I'm certainly no marriage counselor, but I've built enough homes for enough married couples and families to know that the process of designing and building a custom home can be grueling, and it can put a strain on a relationship. It is absolutely critical that both parties fully understand the other's needs, wants, and—most importantly—expectations going in.
If you've been dreaming and talking about this for a while, it's easy to fall into the trap of assuming you know what your husband or wife expects from this new home. After all, you've been over it so many times, you know what he or she is thinking. Plus, you live with this person so surely you know!
Well, it wouldn't hurt to confirm, then, would it?
Ask Your Significant Other This Question
"What positive effect on our lives are you hoping this new home will have?"
Even as opinionated as I am, I have to confess there's no right answer to this question. But, the answer will be revealing. It might tell you something you didn't know and might need to explore further, or it might confirm what you already knew so you can skip the discussion and go on to something else.
Not only is this question a discussion starter, it's also a great way to begin prioritizing the list of needs and wants you have for your new home. Some prioritizing early on will help you make the tough choices necessary to get as much of the important stuff as possible to fit within your budget.
Keep in mind your spouse has an answer to the question, but so do you. Make sure the answers are compatible, and then make sure the list of needs and wants gets prioritized in a way that optimizes both of your needs.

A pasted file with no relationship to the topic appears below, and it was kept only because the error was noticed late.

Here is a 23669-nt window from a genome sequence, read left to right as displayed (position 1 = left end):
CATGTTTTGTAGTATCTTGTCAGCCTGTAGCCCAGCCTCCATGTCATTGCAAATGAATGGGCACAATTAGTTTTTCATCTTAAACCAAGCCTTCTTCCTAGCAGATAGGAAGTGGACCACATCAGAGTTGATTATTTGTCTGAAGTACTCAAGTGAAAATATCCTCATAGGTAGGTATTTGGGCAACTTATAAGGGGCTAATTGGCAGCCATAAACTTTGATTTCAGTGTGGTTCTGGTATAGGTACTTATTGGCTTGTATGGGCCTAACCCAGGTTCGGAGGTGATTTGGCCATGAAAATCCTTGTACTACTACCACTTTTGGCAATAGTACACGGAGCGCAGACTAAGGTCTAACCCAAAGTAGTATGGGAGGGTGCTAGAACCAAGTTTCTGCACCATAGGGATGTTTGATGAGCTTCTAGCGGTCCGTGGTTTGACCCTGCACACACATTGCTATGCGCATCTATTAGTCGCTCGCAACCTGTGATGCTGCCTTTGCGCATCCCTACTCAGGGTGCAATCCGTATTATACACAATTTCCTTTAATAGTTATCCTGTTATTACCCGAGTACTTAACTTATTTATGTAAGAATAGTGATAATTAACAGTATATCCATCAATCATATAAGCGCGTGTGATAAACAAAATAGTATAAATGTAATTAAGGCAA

A Real Life Example
Let's say you are an Oklahoma homeschool family.
Maybe your answer to the one question is that you'll finally be able to enjoy evenings with your family because you won't have to spend all that time reconfiguring your classroom to a dining room and then back to a classroom every evening. Maybe your husband's answer is that you'll finally have a house big enough to have a media room where your family can enjoy movie night together.
What if the budget isn't big enough for a house that has dedicated space for both a classroom and a media room?
Well, if you've already had that discussion and you fill your builder in on those details, maybe he can come up with a solution. That could mean a second-floor room that's big enough to double as a classroom and a media room.
It doesn't bust the budget because it's built as a second floor, which is space that's already covered by a roof and supported by a slab that was there anyway. That's cheap space that can easily satisfy both your answers to the one question, but the solution's only available because you took the time to ask.
Expectations within families are critically important to the success of building a custom home and being happy with the home you build. Make sure you're asking this one question early in the process and using both answers to define your priorities.